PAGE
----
Spotify served me a song of his the other day, and I can't have heard it in twenty years, but I knew very well:

You enter a very dark room
And sitting there in the gloom
Is Dracula -- so how do you say goodbye?
Immediately -- immediately --

As a teen, I made myself memorize a piece of the ballad about Gil-galad because it was in a BBC Lord of the Rings radio adaptation, where it was put to haunting effect when Bill Nighy sang it. I would go about with this song in a sad cloud above my head.
posted by Countess Elena at 5:43 PM on April 6, 2019 [2 favorites]

I also remember the following things:




Props to anyone who knows either of these without googling.
posted by bondcliff at 5:44 PM on April 6, 2019 [2 favorites]

I've never memorized any poetry and probably know the lyrics to three songs at the most. But I can still, in my 40's, recite extensive sections of what were my favorite children's books. Those imprinted early and are still fresh in my mind.
posted by Dip Flash at 5:49 PM on April 6, 2019 [1 favorite]

My high school locker combination, but only in German (I can translate it to English but it's in my head in German: achtzehn, vier, zwei und zwanzig.) NB: I am American.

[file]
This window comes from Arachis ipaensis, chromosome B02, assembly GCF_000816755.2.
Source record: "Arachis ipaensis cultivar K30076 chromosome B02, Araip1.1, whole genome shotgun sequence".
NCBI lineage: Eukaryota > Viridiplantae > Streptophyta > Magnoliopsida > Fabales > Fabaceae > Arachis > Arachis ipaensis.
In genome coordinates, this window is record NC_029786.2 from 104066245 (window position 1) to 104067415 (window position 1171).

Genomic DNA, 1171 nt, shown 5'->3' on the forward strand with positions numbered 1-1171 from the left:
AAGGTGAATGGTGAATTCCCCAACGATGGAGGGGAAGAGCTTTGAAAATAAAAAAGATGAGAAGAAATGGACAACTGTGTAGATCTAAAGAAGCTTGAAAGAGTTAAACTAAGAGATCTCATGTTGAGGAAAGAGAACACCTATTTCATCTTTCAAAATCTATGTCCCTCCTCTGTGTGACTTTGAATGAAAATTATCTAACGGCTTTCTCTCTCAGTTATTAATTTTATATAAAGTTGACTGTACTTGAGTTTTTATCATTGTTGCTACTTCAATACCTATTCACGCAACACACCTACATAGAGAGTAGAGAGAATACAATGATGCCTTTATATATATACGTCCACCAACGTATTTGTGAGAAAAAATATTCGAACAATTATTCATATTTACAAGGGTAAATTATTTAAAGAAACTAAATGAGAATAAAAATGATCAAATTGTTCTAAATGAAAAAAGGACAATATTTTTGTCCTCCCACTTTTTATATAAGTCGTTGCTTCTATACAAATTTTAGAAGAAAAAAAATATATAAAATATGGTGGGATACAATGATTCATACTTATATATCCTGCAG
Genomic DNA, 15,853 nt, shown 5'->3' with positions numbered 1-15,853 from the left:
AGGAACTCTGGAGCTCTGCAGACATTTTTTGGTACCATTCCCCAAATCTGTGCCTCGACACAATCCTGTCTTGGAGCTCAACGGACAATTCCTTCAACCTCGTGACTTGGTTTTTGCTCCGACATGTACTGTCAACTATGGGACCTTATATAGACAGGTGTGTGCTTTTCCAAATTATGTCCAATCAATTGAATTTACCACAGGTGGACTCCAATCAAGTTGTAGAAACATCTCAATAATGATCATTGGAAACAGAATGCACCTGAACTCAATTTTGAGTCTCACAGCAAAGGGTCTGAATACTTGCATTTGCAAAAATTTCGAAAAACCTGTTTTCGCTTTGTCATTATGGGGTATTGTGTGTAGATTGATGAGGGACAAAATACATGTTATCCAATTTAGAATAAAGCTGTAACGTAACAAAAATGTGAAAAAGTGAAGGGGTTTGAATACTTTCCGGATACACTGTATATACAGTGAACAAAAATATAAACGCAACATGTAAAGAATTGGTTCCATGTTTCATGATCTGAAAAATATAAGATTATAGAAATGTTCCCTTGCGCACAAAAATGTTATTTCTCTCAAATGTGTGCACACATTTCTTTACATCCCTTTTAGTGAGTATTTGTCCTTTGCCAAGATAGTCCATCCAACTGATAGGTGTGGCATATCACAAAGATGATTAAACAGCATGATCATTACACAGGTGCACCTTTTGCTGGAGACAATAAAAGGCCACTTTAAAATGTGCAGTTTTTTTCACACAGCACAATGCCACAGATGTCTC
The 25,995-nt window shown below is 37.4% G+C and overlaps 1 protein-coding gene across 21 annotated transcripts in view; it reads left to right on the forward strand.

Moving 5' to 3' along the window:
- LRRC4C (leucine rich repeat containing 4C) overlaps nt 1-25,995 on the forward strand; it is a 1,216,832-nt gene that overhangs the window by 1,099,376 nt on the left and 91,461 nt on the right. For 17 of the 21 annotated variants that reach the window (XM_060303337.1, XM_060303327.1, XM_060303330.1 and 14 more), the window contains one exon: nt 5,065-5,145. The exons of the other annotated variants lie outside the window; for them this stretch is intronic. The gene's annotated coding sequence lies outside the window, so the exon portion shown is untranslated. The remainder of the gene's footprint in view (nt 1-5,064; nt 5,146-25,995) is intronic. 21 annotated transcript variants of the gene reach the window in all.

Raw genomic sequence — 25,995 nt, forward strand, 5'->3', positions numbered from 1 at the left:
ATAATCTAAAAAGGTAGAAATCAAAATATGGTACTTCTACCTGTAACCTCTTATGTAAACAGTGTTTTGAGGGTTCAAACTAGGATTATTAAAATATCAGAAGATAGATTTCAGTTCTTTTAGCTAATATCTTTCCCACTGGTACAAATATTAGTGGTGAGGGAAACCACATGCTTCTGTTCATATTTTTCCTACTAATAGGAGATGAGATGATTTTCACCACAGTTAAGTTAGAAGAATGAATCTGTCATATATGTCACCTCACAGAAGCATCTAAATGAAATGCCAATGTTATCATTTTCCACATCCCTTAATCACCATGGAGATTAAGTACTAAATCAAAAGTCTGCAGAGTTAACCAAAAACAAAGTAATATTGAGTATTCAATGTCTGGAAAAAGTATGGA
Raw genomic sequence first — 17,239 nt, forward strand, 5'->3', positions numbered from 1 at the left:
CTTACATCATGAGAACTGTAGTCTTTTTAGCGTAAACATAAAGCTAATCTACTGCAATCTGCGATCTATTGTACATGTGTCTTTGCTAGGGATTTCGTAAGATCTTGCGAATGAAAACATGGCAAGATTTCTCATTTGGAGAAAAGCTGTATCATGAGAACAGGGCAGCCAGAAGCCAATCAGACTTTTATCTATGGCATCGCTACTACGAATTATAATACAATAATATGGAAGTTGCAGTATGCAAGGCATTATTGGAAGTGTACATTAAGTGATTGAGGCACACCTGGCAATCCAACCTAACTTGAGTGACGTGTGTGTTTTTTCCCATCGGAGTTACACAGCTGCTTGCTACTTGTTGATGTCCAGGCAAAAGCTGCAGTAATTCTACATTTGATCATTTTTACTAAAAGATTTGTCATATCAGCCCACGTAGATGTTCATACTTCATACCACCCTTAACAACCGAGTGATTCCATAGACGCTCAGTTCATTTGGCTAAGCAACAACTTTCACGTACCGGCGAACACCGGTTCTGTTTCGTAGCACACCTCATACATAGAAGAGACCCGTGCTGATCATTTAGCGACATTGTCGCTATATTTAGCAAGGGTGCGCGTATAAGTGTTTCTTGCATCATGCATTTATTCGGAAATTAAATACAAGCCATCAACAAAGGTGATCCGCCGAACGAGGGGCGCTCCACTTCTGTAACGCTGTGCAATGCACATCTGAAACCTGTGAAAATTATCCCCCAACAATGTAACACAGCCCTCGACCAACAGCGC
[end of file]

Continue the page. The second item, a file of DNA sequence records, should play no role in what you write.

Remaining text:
All of Shakeapeare's Sonnet 116. It struck me pretty so I learned it. It's come in handy during a few weddings.

More movie scripts than I care to think about. Just today someone asked what my favorite color is and I responded by asking about the airspeed of swallows. I recite the debrief scene from Aliens as a stress reliever.
posted by workerant at 6:20 PM on April 6, 2019 [1 favorite]

Also, sadly, the pharmacy's phone number.
posted by HotToddy at 6:25 PM on April 6, 2019

In my high school senior year English class--which you kids today would call AP English but we olds called "college English," and which in doing the math just now I have realized that only 10% of my graduating class were considered worthy of "college English" wtf?--we memorized the first stanza to the Prologue to The Canterbury Tales. Which I can still recite to this day, but that's not the story-worthy part. See, my BFF's name was Miranda, and but dad still called her Miraaanda-Waaaanda despite the fact that she was nearly a grown-ass adult. Now when you write that out, it looks like Miranda Wanda, and so we in her inner friend circle started calling her Wanda. And the first line to the Prologue to the Canterbury Tales starts off "Whan that Aprille...." So we moved on to calling her Wanda Aprille. And so when my BFF went off to college, I missed her sorely and wrote her letters, which for a while did not get delivered to her because her dorm was overbooked and she slept in the lounge with a bunch of other people for a few weeks and didn't have an assigned dorm room number, and the mail clerks could never figure out who all these letters addressed to Wanda Aprille were for.